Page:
- Company releases action plan to halt abuses in supply chain
- Nestle has also been addressing child labor on cocoa farms
Migrant workers toiling in Thailand’s seafood industry to supply global companies such as Nestle SA are subjected to hazardous, exploitative and degrading conditions in which some fishermen are even sold to other boat captains, a report commissioned by the company found.
The report conducted by Verite on behalf of Geneva-based Nestle and released Monday found “indicators of forced labor, trafficking, and child labor to be present among sea-based and land-based workers.” The findings, which are consistent with the non-government group’s previous research on Thailand’s fishing industry, “present an urgent challenge to any company sourcing seafood.”
Thailand’s seafood industry has come under global scrutiny in recent years following reports from media outlets such as the Associated Press, the Guardian and Global Post that showed widespread abuse of workers, mainly migrants from neighboring Cambodia and Myanmar. The mistreatment was cited by the U.S. in its annual report on human trafficking, in which Thailand fell to the lowest level, as well as in civil lawsuits filed by consumers in the U.S. accusing companies such as Nestle and Costco Wholesale Corp. of selling seafood caught using slave labor.
The European Union threatened earlier this year to ban Thai seafood imports if the country fails to improve the regulation of its fishing industry. Thailand’s military government has said it is working to address the concerns.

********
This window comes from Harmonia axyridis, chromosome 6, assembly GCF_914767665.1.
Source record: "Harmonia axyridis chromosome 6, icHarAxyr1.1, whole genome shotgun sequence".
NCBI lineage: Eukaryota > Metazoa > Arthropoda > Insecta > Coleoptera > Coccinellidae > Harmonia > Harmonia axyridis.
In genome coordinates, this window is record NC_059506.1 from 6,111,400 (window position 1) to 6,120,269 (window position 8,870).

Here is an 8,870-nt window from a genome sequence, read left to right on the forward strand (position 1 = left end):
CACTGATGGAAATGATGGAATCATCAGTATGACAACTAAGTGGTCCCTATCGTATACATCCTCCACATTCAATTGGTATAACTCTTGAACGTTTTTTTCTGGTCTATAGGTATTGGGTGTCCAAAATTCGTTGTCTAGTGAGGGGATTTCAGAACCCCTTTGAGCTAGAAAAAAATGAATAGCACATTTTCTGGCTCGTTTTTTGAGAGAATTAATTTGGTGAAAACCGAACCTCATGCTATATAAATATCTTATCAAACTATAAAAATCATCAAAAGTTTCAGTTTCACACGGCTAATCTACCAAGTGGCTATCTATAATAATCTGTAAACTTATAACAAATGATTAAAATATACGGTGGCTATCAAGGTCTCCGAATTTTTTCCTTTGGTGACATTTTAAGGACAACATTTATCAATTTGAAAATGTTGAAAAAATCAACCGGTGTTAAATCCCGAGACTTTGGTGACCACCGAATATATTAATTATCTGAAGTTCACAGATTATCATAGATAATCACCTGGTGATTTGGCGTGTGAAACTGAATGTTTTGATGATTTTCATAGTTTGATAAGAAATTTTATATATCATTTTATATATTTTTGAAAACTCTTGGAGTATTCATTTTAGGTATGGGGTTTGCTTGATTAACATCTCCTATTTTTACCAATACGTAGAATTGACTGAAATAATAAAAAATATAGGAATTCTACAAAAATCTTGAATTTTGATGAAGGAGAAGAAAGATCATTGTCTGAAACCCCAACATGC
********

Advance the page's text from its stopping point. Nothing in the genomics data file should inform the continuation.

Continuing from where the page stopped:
In addition to the commissioned report, Nestle also released its own action plan that it said is designed to stamp out abuses in its supply chain. The plan includes setting up channels through which workers can air grievances, training for boat captains and owners, and establishing better methods of tracing raw materials and verifying labor standards.
“Nestle is committed to eliminating forced labor in our seafood supply chain in Thailand, working alongside other stakeholders to tackle this serious and complex issue," Magdi Batato, executive vice president of operations at the company, said in a statement. “This will be neither a quick nor an easy endeavor, but we look forward to making significant progress in the months ahead.”
Nestle is adopting a strategy it has applied to its chocolate business after receiving criticism about labor issues. In 2001, Nestle and other leading chocolate makers agreed to a plan to try to prevent child labor on farms in West Africa after U.S. legislators Tom Harkin and Eliot Engel highlighted the problem. Nestle agreed to monitoring by the Fair Labor Association in 2012, and the non-profit organization makes random visits to farms that supply Nestle with cocoa.
Thailand’s military leader Prayuth Chan-Ocha has said that it is only a few people within the industry giving the country a bad name.
“Those that cheat, violate the law or conduct human trafficking, these people have no place in Thai society, let alone any society,” he said in his weekly television address Nov. 6, according to a transcript. “We will continue to prosecute these individuals and sustain progress on this matter.”
He said his government will show “no leniency” and is sending teams to inspect fishing vessels and docks and conduct random checks of seafood-processing plants.